Shades of Dubuque

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Trappist Caskets: Alexander Simplot, Dubuque’s Civil War Artist

On April 22, 1861, more than 3,000 Dubuque residents gathered at the city’s Jones Street levee on the Mississippi River to see the Jackson...

Trappist Caskets: Irving School Recollections

Dubuque’s Irving School has a long history, dating back to 1866 when the school was known as the “West Dubuque School.” The original school,...

Trappist Caskets: Dubuque’s Washington Square

Dubuque’s Washington Park dates back to the city’s very beginnings. In 1833, G.W. Harrison surveyed and laid out the two-acre square originally slated to...

Trappist Caskets: Dubuque’s Frederick W. Kaltenbach

Dubuque can lay claim to many fine, upstanding citizens, but as far as I know, the city has produced only one person who was...

Trappist Caskets: John Deere Comes to Dubuque

Seventy-five years ago on March 12, 1947, the first “M” tractor rolled off the assembly line at the brand new “John Deere Dubuque Works...

Trappist Caskets: James Beach and His Soap Factory

Perhaps no one helped clean up old Dubuque more than soap manufacturer James Beach of the firm James A. Beach & Sons. James, a...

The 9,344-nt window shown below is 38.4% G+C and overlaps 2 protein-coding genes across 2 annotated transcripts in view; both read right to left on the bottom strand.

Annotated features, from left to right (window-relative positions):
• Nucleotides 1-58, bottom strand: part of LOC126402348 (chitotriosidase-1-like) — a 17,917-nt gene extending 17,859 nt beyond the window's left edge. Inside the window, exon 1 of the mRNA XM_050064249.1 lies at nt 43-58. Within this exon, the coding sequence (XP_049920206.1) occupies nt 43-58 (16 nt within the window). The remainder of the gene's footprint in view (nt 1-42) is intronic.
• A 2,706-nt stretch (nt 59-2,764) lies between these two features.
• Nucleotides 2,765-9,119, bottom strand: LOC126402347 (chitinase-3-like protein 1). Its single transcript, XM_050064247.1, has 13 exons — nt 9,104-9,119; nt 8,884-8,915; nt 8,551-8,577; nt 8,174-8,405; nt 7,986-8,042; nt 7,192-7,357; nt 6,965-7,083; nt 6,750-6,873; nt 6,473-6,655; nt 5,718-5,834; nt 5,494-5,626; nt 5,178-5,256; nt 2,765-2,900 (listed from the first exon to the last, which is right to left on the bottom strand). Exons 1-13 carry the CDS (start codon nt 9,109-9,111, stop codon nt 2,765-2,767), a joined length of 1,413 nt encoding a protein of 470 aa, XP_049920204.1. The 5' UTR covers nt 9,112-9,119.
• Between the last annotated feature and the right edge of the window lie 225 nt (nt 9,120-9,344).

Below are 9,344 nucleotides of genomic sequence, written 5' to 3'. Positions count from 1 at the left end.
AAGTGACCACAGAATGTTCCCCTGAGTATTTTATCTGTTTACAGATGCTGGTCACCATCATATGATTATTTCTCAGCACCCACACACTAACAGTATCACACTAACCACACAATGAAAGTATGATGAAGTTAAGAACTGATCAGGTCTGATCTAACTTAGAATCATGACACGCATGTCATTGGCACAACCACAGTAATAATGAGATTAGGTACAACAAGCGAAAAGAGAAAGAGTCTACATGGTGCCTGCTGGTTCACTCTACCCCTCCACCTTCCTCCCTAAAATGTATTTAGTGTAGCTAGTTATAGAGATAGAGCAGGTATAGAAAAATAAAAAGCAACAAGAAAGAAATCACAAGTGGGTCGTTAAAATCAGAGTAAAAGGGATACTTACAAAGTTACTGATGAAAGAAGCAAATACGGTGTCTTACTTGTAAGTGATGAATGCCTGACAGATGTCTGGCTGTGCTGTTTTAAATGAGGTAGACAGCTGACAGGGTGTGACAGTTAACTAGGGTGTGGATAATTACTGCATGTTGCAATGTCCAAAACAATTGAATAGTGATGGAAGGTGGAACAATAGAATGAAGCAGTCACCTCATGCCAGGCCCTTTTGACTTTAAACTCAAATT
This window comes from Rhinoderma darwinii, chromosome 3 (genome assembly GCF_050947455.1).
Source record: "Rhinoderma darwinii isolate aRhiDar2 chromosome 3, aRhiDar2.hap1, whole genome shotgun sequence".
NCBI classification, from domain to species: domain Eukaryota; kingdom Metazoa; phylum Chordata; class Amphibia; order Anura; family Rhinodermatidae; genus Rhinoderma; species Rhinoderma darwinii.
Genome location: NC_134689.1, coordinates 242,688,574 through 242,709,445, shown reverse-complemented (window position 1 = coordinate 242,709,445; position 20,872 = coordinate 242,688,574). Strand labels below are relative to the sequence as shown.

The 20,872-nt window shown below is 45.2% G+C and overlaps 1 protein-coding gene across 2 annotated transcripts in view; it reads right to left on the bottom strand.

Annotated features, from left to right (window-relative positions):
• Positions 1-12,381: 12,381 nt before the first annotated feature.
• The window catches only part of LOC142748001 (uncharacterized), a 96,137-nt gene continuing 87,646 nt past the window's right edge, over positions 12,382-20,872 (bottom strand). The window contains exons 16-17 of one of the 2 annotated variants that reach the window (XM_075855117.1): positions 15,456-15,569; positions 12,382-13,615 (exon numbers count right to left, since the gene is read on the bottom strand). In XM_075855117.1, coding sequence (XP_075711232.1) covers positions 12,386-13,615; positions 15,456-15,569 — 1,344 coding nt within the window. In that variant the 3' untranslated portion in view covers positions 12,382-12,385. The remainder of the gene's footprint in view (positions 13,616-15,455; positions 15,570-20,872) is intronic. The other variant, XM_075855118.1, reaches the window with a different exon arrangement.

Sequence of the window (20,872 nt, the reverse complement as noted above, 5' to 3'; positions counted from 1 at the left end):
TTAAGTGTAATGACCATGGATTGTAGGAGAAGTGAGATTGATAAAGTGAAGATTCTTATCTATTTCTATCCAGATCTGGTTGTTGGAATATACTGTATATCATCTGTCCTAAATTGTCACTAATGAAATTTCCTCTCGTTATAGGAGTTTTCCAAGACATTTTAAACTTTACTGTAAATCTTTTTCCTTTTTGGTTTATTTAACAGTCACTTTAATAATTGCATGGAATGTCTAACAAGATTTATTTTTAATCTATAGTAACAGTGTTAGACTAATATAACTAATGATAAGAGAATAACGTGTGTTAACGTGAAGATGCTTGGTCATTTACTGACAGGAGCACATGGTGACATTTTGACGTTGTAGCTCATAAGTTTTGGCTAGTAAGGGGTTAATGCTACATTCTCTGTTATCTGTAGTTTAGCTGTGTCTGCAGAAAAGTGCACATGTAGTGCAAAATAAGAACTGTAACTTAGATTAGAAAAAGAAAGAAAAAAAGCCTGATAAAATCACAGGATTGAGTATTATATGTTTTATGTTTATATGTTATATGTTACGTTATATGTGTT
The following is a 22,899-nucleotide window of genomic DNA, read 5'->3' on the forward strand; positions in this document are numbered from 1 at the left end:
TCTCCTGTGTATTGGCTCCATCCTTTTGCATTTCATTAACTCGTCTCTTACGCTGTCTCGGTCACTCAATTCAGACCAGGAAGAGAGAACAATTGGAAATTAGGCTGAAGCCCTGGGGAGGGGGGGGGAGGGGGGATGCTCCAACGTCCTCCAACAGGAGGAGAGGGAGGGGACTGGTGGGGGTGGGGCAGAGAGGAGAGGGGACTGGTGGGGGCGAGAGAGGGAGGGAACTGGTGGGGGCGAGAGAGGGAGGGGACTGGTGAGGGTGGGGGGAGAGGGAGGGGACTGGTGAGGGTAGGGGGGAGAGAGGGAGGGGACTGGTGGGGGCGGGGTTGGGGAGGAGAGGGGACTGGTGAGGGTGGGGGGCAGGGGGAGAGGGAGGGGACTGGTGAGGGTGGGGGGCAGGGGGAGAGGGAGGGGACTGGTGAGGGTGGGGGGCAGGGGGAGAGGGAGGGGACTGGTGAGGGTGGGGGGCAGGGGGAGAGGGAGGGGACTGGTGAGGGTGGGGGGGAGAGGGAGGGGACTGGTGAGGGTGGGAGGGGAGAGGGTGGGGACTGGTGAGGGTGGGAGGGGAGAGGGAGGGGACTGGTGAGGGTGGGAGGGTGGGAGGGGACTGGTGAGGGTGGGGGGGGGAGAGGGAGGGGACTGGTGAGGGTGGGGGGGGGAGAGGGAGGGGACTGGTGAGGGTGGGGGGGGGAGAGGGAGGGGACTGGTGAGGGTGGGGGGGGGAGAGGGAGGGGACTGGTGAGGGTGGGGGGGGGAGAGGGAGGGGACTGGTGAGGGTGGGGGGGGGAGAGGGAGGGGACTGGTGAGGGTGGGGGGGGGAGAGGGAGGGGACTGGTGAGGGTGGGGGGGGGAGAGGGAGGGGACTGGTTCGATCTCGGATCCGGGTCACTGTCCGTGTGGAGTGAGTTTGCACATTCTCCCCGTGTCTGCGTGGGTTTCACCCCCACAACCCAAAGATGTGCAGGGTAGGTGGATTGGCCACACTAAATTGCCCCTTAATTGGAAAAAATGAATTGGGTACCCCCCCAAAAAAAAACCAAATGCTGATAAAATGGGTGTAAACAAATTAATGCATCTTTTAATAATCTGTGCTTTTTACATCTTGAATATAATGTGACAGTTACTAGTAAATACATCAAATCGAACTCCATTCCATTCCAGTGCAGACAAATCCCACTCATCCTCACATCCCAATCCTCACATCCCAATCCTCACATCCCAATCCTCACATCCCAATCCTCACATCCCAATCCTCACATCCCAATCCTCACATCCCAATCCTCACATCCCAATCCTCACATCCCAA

Trappist Caskets: Ice Harvesting

A window sign requesting an ice delivery would look pretty strange in the 21st century, but back in the 1800s and early 1900s, the...

Trappist Caskets: Dr. Asa Horr – Dubuque’s Early Physician, Weatherman, and...

Everyone likes to talk about the weather. Some even spend an inordinate amount of time complaining about it, especially when the snow flies and...

Trappist Caskets: Dubuque’s Peony Trail

In May, peonies throughout the Midwest begin to burst into big, showy blooms – a riot of red, pink, and white. One of the...

Trappist Caskets: The Wellington Boulder

Dubuque’s Linwood Cemetery is home to some very unusual monuments. A particularly unique one is a huge boulder that juts out of the ground...